This Non-Toxic Pesticide and Herbicide Works (hint: you drink it daily)

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Polly put the kettle on…but not for tea. Boiled water is an excellent asset in your garden and around your landscape. Did you know that when you use commercial pesticides and herbicides, you expose yourself, your family, and your pets to dangerous and even deadly chemicals?  Why not go a safer route with something you drink every day – water? Let’s take a closer look at how to use plain ol’ hot water to end weeds and ants for good.

The great weed battle seems hard to get on top of sometimes. Winter weeds bloom in the spring, and right behind them come summer annual and perennial weeds that steal nutrients from our garden plants and pop up in driveway and patio cracks – driving us crazy at times.

Boil some water and face your weeds

Because I don’t use chemicals in my garden or on my property, I have experimented over the years with several natural ways to eradicate pesky weeds. I have had little success with some, while other efforts have proven to be worth repeating year after year. In the second category is boiling water – that’s right, plain water is one of the best ways to stop irritating weeds from taking over my garden, patio, and driveway. 

Of course, just as boiling water puts an end to weeds, it can also damage or kill nearby plants, so it must be handled carefully. I prefer to use my teakettle with a long spout and heat-resistant handle to tackle the job. The spout keeps the water flowing right on the weeds, and water straight from a kettle stays warm for quite some time. 

Pour carefully, making sure to direct the water stream over the irritating weed. Once hit with scalding water, the weed will not be able to survive. The heat collapses the plant’s cell structure and kills it.  For weeds that have long taproots like dandelions, more water is needed to reach the roots. Try pruning off most of the weed foliage and pouring water directly on what is left to kill the roots. Also, wear long sleeves and closed-toe shoes so if you splatter water, you won’t get burned.

For some stubborn weeds, a few rounds of boiling water might be necessary, but don’t give up! This trick does work if you tackle weeds early in the season.

Eradicating dangerous ants

I want to make something clear before we talk about eradicating ants with boiling water. Many ants are harmless and even beneficial in a garden setting and are best left alone to work as part of the garden ecosystem. I would never condone killing these ants. However, if you find a European red ant or fire ant hill on your property, it could cause serious harm to children, pets, or anyone who doesn’t see where they are stepping. Fire ant stings cause immediate and severe pain. For someone who is allergic, the bite can cause anaphylaxis within minutes. Getting rid of these dangerous ant hills is something that I take very seriously.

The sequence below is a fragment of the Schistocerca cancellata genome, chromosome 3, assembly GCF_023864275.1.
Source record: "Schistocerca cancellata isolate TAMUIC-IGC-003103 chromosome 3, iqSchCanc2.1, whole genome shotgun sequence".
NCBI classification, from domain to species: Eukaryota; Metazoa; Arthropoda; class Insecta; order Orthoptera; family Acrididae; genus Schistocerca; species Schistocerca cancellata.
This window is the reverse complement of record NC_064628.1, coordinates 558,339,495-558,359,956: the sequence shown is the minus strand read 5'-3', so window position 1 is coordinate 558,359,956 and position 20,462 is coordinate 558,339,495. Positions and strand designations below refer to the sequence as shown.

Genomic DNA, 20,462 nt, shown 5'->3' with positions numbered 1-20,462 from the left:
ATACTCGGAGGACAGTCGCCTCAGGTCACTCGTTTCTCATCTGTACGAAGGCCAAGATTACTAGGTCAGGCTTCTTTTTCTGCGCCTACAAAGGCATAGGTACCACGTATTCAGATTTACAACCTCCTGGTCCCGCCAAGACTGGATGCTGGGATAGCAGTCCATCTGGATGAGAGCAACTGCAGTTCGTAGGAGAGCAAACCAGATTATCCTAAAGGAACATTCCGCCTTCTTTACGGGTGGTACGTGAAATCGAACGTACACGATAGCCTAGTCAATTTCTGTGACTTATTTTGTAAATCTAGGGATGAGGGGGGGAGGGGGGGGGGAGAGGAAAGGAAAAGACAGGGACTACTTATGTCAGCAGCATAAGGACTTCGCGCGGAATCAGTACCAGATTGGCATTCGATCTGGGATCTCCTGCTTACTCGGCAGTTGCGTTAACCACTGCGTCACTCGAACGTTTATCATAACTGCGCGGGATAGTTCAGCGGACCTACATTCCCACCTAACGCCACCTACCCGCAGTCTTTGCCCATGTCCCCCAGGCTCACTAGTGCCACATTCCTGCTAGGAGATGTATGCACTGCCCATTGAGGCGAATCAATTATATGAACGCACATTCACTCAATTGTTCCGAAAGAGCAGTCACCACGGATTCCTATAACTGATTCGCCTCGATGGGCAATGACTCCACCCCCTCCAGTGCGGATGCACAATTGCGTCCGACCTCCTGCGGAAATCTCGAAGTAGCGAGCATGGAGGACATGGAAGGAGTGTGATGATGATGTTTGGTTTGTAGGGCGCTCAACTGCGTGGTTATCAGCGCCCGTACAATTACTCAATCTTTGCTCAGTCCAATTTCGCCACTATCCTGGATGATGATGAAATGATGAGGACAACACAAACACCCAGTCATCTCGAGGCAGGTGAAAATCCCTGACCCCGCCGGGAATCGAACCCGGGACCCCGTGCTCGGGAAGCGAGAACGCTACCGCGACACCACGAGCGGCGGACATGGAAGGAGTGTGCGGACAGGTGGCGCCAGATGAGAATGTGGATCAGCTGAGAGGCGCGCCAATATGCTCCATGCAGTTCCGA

Again, you can reach for hazardous chemicals to do the job or try the boiling water trick. Once you have identified the anthill, make sure that you put on protective gear because fire ants can be very aggressive. Boil your water and pour it quickly and carefully over the hill. You may need two or three kettles to really do the trick. The hills will cave in immediately when hit with the water. Remember to step way back after you pour the water, as any remaining ants will scatter. Come back a few days later and check the nest – if you see no signs of rebuilding, you were probably successful. If not, repeat the process until the job is done.

There you have it…Something as simple as boiling water can be your friend in your garden and around your landscape. No need for dangerous chemicals; all you need is a tea kettle and some water! 

As a side note, you can also use boiling water to sterilize seed-starting mix that often contains mold, disease, and fungi. Pour boiling water over your starting mix and mix it until well saturated. Use enough water that the mix is completely wet. Don’t worry – there are no beneficial living microorganisms in the starting mix that you will be killing with the hot water!

Happy Growing,

Susan Patterson, CBHC and Master Gardener

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